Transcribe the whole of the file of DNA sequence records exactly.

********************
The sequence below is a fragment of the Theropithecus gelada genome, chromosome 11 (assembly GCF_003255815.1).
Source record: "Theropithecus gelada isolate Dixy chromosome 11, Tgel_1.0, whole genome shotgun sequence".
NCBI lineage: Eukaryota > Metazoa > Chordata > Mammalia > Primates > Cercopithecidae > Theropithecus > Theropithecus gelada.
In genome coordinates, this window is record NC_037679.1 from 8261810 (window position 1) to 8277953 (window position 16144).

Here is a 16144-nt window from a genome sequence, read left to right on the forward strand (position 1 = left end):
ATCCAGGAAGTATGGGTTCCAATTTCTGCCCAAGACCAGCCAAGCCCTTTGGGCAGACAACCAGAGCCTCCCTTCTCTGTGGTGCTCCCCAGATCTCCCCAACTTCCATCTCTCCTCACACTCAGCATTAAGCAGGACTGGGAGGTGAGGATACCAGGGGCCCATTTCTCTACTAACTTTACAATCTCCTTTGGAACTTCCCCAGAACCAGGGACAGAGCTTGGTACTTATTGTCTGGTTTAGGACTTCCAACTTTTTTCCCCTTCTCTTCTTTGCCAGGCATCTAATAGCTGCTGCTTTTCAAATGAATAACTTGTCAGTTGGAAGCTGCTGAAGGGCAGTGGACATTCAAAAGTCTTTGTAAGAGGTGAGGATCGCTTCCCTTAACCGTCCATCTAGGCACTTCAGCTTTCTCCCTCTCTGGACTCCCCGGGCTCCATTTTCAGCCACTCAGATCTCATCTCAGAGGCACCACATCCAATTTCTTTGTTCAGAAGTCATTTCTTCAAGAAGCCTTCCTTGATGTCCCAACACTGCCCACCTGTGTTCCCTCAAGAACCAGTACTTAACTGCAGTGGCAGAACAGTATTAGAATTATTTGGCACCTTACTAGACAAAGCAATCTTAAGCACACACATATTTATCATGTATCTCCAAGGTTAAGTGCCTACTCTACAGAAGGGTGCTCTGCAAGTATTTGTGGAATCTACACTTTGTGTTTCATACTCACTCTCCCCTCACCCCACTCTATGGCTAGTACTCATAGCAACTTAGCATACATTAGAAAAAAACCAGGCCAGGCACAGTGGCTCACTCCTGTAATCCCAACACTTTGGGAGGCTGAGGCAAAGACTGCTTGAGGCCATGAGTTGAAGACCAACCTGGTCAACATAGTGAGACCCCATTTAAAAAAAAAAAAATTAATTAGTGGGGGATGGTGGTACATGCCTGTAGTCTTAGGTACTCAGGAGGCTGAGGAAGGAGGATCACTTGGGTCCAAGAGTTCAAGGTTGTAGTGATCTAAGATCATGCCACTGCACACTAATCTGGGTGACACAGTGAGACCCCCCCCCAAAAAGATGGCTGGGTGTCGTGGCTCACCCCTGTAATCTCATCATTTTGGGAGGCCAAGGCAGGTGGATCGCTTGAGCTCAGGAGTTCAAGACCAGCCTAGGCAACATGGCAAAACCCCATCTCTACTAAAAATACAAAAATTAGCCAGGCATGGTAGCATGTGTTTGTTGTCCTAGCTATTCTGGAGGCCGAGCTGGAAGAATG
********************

The sequence below is a fragment of the Theropithecus gelada genome, chromosome 11 (assembly GCF_003255815.1).
Source record: "Theropithecus gelada isolate Dixy chromosome 11, Tgel_1.0, whole genome shotgun sequence".
NCBI lineage: Eukaryota > Metazoa > Chordata > Mammalia > Primates > Cercopithecidae > Theropithecus > Theropithecus gelada.
In genome coordinates, this window is record NC_037679.1 from 8261810 (window position 1) to 8277953 (window position 16144).

Here is a 16144-nt window from a genome sequence, read left to right on the forward strand (position 1 = left end):
ATCCAGGAAGTATGGGTTCCAATTTCTGCCCAAGACCAGCCAAGCCCTTTGGGCAGACAACCAGAGCCTCCCTTCTCTGTGGTGCTCCCCAGATCTCCCCAACTTCCATCTCTCCTCACACTCAGCATTAAGCAGGACTGGGAGGTGAGGATACCAGGGGCCCATTTCTCTACTAACTTTACAATCTCCTTTGGAACTTCCCCAGAACCAGGGACAGAGCTTGGTACTTATTGTCTGGTTTAGGACTTCCAACTTTTTTCCCCTTCTCTTCTTTGCCAGGCATCTAATAGCTGCTGCTTTTCAAATGAATAACTTGTCAGTTGGAAGCTGCTGAAGGGCAGTGGACATTCAAAAGTCTTTGTAAGAGGTGAGGATCGCTTCCCTTAACCGTCCATCTAGGCACTTCAGCTTTCTCCCTCTCTGGACTCCCCGGGCTCCATTTTCAGCCACTCAGATCTCATCTCAGAGGCACCACATCCAATTTCTTTGTTCAGAAGTCATTTCTTCAAGAAGCCTTCCTTGATGTCCCAACACTGCCCACCTGTGTTCCCTCAAGAACCAGTACTTAACTGCAGTGGCAGAACAGTATTAGAATTATTTGGCACCTTACTAGACAAAGCAATCTTAAGCACACACATATTTATCATGTATCTCCAAGGTTAAGTGCCTACTCTACAGAAGGGTGCTCTGCAAGTATTTGTGGAATCTACACTTTGTGTTTCATACTCACTCTCCCCTCACCCCACTCTATGGCTAGTACTCATAGCAACTTAGCATACATTAGAAAAAAACCAGGCCAGGCACAGTGGCTCACTCCTGTAATCCCAACACTTTGGGAGGCTGAGGCAAAGACTGCTTGAGGCCATGAGTTGAAGACCAACCTGGTCAACATAGTGAGACCCCATTTAAAAAAAAAAAAATTAATTAGTGGGGGATGGTGGTACATGCCTGTAGTCTTAGGTACTCAGGAGGCTGAGGAAGGAGGATCACTTGGGTCCAAGAGTTCAAGGTTGTAGTGATCTAAGATCATGCCACTGCACACTAATCTGGGTGACACAGTGAGACCCCCCCCCAAAAAGATGGCTGGGTGTCGTGGCTCACCCCTGTAATCTCATCATTTTGGGAGGCCAAGGCAGGTGGATCGCTTGAGCTCAGGAGTTCAAGACCAGCCTAGGCAACATGGCAAAACCCCATCTCTACTAAAAATACAAAAATTAGCCAGGCATGGTAGCATGTGTTTGTTGTCCTAGCTATTCTGGAGGCCGAGCTGGAAGAATG